Learn Page Object Model (POM) in Selenium with Java (2023)

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Page Object Model

What is Page Object Model (POM)?

POM is a design pattern used in Selenium Automation testing to create a framework for testing web applications. It separates the test code from the code responsible for interacting with the user interface (UI) of the web application, making it easier to maintain and update tests as changes are made to the application.

  • In POM, Each page of the web application is represented as an object, with methods and properties that represent the elements on that page. 
  • These objects are used in the test code to interact with the application instead of directly interacting with the HTML elements on the page.
  • The benefits of using POM include improved test maintenance, increased code reusability, improved test structure, and better collaboration between testers and developers.

The Architecture of the Page Object Model (POM):

The Architecture of the Page Object Model in Selenium is based on the concept of separating the Page Objects from the test code. It follows the principle of "separation of concerns," where the test code only interacts with the page objects, and the page objects handle the interactions with the web elements on the page.

The Architecture of POM typically consists of three components:

1. Page Classes

A page class is a Java class that contains the elements and actions for a specific page in the application. Each page in the application will have its own page class. The page class defines the web elements on the page and the actions that can be performed on them.

2. Test Classes

A test class is a Java class that contains the actual test code. It interacts with the page objects to perform the desired actions and verify the expected results. The test class should not contain any direct references to the web elements on the page.

3. Driver Class

The driver class is responsible for initializing the web driver and providing it to the page and test classes. The driver class should only be instantiated once in the test suite, and all page and test classes should use the same instance of the driver.

How to implement the Page Object Model (POM) using Selenium with Java:

Step 1: Create a Maven Project

Create a new Maven project in your IDE (such as Eclipse or IntelliJ IDEA). This will manage your project's dependencies and make it easier to package and distribute your code.

Step 2: Add Selenium and TestNG Dependencies

Add the Selenium and TestNG dependencies to your project's pom.xml file. 

Here's an example:


Step 3: Create Page Classes using Page Factory

To use Page Factory in Selenium, we first create a Page Object class that represents a page on the website. This class contains a set of web elements that we want to interact with on the page. We can use the @FindBy annotation to specify how to locate each web element on the page. For example:

Create a new Java class for each page of the web application you want to test. 

For example, if you have a login page, create a LoginPage class.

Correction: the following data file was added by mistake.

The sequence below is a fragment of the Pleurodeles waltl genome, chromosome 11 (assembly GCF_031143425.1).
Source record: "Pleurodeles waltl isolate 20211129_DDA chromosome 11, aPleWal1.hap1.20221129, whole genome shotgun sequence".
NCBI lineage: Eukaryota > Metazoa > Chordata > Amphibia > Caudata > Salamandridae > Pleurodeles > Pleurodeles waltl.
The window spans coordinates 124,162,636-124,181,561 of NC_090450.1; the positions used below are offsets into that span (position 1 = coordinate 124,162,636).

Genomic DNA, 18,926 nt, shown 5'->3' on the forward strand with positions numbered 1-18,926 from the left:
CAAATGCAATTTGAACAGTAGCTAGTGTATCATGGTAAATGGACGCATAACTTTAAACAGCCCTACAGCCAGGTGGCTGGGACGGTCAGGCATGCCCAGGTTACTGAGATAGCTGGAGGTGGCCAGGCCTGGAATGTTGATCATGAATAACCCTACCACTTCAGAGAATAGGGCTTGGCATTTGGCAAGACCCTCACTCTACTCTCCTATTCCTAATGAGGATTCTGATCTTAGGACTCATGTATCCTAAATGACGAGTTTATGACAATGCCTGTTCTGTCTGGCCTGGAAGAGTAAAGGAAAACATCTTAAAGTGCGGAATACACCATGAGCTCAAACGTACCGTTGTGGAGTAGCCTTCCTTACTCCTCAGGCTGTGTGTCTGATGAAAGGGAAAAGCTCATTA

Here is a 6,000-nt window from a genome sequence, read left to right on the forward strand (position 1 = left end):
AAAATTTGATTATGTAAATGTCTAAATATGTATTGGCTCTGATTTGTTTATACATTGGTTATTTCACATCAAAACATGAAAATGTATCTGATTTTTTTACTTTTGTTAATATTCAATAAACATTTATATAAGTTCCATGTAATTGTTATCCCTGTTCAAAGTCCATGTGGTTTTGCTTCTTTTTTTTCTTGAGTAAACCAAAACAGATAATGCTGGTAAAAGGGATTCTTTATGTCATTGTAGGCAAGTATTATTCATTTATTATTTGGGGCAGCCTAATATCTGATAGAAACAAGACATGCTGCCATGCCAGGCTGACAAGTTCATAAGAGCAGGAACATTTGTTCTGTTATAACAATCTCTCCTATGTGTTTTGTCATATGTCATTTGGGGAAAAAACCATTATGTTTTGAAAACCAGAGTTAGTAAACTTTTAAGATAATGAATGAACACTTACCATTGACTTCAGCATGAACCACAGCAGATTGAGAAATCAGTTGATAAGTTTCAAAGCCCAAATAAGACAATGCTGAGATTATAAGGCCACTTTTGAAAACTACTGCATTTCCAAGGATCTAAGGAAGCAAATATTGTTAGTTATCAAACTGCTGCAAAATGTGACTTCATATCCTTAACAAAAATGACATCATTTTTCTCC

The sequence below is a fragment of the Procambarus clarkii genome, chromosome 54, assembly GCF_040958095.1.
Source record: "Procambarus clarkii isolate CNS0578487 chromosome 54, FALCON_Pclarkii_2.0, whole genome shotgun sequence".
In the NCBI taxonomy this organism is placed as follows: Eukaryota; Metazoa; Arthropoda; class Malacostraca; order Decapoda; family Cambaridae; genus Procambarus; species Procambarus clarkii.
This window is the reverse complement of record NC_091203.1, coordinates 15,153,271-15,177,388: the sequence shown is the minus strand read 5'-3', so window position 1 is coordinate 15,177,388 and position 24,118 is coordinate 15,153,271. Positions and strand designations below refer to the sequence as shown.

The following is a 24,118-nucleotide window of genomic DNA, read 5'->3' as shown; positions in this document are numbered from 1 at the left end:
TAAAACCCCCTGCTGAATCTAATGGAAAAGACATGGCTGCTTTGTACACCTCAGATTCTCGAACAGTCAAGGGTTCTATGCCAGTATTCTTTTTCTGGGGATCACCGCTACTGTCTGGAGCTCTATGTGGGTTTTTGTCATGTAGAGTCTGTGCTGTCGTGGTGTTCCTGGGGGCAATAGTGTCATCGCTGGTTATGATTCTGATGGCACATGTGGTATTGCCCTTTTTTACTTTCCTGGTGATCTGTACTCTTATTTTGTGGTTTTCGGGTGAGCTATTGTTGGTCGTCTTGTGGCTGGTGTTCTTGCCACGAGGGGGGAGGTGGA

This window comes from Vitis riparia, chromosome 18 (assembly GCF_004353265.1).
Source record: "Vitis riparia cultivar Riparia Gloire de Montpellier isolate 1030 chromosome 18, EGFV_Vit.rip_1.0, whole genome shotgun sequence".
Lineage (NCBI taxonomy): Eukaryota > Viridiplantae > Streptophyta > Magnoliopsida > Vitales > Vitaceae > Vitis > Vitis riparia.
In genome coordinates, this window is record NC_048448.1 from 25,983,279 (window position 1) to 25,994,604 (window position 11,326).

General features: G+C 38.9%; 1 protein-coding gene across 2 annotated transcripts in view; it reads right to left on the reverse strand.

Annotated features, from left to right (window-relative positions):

public class LoginPage {
    private WebDriver driver;
    public LoginPage(WebDriver driver) {
        this.driver = driver;
        PageFactory.initElements(driver, this);
    @FindBy(id = "username")
    private WebElement usernameInput;
    @FindBy(id = "password")
    private WebElement passwordInput;
    @FindBy(id = "login-btn")
    private WebElement loginButton;
    public void enterUsername(String username) {
    public void enterPassword(String password) {
    public void clickLoginButton() {

In this example, we're using the @FindBy annotation to locate the web elements on the page. We're also using the PageFactory class to initialize the web elements with the driver.

Step 4: Create Test Classes

Create a new Java class for each test you want to run. Here's an example:

public class LoginTest {
    private WebDriver driver;
    public void setup() {
        driver = new ChromeDriver();
    public void teardown() {
    public void testLogin() {
        LoginPage loginPage = new LoginPage(driver);
        // Assert that the user is logged in
    private boolean isUserLoggedIn() {
        // Code to check if the user is logged in

In this example, we're using the @BeforeClass annotation to set up the driver before the tests run, and the @AfterClass annotation to quit the driver after the tests run. We're also using the @Test annotation to specify that this method is a test.

Step 5: Run the Tests

Finally, run the tests using TestNG. You can do this from the command line or from within your IDE. 

Here's an example command to run the tests from the command line:

mvn clean test

This will run all the tests in your project.

Benefits of Page Object Model with Selenium Java:

  • Separation of concerns: The test code and the code responsible for interacting with the UI are separated, making the code easier to maintain and update.
  • Code reusability: The page objects can be reused in multiple tests, reducing code duplication.
  • Improved test structure: The use of page objects and test classes makes the test structure more organized and easier to understand.
  • Easy maintenance: If the UI changes, only the page object needs to be updated, rather than modifying all the tests that use that page.
  • Reduced code complexity: The use of page objects abstracts the details of interacting with the UI, making the test code simpler and easier to read.

Overall, the Page Object Model is a widely-used design pattern in Selenium automation testing that can help simplify the test code, improve code reusability, and make test maintenance easier.

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